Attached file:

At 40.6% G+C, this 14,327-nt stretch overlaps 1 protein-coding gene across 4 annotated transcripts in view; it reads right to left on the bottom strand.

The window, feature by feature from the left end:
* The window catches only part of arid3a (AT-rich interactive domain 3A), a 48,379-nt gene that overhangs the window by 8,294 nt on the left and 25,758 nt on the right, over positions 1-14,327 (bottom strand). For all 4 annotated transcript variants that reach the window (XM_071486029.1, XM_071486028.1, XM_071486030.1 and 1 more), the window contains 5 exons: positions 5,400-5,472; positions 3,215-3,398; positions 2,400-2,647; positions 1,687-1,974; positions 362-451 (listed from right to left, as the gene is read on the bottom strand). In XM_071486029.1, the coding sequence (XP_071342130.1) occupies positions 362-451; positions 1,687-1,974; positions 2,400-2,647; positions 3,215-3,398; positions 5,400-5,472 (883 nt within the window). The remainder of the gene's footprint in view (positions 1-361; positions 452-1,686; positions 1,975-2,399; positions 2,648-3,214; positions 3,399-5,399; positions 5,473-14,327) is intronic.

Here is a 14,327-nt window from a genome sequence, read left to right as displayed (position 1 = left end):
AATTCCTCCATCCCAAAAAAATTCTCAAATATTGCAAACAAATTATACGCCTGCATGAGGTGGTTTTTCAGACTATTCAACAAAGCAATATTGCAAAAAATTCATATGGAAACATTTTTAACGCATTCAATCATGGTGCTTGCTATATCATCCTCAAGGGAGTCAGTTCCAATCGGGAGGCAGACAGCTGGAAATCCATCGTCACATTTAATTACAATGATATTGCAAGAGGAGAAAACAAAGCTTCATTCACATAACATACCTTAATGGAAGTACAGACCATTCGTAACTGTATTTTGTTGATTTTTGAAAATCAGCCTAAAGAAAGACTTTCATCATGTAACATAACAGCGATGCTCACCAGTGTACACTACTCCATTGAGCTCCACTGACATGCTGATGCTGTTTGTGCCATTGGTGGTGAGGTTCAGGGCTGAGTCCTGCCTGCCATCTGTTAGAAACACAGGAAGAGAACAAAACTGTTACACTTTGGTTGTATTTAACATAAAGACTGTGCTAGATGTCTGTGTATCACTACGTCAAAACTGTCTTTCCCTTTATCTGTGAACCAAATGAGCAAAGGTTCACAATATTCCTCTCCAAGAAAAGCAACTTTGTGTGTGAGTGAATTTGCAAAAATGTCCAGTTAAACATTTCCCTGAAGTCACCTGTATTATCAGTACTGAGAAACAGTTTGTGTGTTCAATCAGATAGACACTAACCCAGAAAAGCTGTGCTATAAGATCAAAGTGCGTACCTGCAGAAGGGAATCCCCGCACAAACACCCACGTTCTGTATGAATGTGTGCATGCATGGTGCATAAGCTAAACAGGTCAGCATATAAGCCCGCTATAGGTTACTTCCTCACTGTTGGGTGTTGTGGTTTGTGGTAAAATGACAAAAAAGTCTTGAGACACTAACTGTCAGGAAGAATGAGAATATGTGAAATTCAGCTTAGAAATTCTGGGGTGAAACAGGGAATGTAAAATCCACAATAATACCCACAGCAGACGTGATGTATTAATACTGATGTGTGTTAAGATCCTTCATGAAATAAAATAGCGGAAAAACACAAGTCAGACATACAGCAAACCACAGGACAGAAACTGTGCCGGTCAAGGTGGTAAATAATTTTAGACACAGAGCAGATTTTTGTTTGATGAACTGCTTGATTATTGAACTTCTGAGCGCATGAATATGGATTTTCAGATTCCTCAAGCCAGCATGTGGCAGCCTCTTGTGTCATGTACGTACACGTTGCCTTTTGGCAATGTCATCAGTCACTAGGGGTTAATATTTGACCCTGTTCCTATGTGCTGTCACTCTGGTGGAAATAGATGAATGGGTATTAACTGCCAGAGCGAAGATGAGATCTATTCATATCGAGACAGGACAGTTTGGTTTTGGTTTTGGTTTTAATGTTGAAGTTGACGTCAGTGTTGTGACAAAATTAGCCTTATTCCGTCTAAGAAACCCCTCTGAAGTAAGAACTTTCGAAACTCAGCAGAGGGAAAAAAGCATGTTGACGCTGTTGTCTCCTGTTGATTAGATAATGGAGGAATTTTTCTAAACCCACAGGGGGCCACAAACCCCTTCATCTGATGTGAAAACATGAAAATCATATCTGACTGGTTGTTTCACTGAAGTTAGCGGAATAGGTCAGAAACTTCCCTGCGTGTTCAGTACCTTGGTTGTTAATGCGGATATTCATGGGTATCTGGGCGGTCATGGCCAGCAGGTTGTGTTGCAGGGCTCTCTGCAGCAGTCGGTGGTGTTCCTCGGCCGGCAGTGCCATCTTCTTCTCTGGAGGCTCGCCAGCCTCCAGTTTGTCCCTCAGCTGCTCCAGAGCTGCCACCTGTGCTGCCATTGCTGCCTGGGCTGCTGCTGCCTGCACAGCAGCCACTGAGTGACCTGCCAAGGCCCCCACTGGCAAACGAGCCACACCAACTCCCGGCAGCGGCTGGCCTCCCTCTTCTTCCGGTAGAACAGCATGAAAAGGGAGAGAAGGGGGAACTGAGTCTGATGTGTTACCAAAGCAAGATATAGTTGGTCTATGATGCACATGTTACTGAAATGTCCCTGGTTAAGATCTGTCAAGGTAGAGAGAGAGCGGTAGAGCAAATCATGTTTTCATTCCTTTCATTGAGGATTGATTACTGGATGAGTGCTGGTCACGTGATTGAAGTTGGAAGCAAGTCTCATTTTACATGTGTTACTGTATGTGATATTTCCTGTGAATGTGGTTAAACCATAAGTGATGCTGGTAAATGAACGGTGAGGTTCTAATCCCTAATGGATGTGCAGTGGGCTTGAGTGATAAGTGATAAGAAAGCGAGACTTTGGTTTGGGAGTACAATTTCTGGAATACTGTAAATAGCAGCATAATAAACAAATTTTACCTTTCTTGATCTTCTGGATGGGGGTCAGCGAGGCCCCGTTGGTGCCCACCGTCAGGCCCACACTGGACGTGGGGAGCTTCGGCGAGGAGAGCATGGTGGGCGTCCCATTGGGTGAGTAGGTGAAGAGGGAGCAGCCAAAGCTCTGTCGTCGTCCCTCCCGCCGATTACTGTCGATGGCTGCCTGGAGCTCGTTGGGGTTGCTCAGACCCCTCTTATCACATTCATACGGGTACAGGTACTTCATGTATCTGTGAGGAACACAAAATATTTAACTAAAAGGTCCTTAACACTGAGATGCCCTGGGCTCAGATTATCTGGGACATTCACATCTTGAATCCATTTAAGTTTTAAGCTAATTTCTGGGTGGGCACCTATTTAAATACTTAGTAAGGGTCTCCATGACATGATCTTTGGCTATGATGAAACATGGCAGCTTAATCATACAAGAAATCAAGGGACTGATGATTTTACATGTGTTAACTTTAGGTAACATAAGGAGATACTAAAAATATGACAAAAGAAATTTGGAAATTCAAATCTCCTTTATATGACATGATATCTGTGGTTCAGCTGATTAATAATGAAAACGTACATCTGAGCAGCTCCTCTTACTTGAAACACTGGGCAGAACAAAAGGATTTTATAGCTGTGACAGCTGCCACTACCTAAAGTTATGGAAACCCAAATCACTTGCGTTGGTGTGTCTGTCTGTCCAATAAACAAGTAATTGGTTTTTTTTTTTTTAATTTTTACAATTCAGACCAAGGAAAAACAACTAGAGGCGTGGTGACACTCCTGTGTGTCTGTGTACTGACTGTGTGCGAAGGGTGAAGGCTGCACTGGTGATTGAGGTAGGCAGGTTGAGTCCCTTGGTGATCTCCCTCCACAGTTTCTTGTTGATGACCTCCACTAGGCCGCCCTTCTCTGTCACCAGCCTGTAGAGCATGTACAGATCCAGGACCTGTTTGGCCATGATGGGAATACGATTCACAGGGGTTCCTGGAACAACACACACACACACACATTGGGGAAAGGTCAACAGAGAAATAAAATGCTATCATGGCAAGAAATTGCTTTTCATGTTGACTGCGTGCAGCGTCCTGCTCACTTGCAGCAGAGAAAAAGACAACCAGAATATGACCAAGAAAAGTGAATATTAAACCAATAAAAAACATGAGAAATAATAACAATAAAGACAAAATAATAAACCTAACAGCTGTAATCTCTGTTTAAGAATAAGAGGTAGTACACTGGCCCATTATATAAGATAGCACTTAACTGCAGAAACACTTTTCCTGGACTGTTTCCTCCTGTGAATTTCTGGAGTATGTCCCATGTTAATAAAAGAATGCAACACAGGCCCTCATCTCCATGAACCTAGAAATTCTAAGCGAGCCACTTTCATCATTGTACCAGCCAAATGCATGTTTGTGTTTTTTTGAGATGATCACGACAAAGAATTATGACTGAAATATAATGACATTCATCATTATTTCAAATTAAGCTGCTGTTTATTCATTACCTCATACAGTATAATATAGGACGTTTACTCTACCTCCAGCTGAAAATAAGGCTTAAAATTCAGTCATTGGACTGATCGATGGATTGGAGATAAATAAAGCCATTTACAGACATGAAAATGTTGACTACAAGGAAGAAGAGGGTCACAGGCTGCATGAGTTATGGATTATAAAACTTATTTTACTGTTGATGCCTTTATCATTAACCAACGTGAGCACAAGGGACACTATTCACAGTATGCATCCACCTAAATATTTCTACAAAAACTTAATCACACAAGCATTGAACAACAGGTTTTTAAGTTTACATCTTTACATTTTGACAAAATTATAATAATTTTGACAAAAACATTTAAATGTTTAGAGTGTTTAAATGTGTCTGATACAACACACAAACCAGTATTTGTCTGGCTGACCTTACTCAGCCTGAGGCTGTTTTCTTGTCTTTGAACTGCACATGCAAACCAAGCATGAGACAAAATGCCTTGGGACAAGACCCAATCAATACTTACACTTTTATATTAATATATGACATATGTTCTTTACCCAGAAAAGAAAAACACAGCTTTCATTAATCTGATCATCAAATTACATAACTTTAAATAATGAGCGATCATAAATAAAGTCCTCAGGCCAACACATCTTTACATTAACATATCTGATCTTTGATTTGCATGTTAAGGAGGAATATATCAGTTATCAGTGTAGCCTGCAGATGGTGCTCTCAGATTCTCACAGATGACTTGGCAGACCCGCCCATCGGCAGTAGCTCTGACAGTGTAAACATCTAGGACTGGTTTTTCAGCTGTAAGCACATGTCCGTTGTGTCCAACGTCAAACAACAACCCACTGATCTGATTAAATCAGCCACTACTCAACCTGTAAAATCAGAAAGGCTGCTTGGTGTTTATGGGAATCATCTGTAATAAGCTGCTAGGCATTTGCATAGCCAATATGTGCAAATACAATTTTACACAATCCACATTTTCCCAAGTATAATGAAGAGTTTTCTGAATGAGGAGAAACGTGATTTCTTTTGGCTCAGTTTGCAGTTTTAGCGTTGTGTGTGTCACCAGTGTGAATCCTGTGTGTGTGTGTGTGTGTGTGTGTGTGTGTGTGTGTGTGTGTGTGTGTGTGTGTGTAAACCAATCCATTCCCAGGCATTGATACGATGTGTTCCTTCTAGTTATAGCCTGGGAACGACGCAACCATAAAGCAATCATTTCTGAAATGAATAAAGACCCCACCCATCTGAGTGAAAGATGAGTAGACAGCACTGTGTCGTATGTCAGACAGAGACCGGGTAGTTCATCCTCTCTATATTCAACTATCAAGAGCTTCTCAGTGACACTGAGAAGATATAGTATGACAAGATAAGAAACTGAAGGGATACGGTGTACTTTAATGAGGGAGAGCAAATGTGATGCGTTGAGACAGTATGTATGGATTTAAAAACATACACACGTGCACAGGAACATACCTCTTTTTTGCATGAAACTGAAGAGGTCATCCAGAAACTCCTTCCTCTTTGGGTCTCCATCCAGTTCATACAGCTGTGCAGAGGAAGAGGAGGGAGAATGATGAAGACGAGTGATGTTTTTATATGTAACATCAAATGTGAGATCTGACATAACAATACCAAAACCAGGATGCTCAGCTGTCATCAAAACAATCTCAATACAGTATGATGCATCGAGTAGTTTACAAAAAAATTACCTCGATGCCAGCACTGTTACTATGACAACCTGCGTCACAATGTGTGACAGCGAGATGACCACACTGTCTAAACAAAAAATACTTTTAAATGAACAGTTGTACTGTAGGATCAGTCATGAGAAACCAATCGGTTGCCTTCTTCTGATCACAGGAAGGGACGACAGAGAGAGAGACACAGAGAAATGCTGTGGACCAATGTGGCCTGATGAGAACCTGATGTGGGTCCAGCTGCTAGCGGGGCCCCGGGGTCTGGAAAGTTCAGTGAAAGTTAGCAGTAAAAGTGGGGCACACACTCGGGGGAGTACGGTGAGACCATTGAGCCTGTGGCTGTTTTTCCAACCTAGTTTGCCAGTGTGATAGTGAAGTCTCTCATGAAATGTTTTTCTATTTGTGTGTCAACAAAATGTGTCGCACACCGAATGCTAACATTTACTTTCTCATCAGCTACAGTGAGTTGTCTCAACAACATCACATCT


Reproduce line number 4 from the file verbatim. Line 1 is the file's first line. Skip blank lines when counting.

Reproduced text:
Here is a 14,327-nt window from a genome sequence, read left to right as displayed (position 1 = left end):